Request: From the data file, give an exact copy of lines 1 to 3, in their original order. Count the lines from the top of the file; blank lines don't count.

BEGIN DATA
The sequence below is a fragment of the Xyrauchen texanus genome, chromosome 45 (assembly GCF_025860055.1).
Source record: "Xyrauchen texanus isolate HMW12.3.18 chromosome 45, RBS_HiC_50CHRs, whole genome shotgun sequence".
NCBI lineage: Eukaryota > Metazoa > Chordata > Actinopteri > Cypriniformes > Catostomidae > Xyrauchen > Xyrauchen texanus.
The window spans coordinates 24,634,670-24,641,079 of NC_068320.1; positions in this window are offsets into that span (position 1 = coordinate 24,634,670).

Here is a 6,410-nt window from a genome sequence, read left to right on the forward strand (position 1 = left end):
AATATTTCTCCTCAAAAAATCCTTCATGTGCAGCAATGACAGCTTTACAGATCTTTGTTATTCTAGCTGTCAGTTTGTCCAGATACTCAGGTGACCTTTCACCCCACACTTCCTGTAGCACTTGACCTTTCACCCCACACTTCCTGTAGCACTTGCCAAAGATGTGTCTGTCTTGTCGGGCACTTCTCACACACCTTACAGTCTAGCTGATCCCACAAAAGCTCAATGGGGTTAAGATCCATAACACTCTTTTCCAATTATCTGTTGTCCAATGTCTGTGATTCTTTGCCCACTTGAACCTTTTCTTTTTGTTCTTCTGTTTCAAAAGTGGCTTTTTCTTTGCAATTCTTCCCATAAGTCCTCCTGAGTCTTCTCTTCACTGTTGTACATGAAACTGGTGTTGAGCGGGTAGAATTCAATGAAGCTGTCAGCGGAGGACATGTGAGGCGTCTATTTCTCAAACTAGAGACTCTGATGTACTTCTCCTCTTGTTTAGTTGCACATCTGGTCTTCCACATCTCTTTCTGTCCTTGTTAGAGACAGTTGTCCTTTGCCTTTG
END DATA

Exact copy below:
The sequence below is a fragment of the Xyrauchen texanus genome, chromosome 45 (assembly GCF_025860055.1).
Source record: "Xyrauchen texanus isolate HMW12.3.18 chromosome 45, RBS_HiC_50CHRs, whole genome shotgun sequence".
NCBI lineage: Eukaryota > Metazoa > Chordata > Actinopteri > Cypriniformes > Catostomidae > Xyrauchen > Xyrauchen texanus.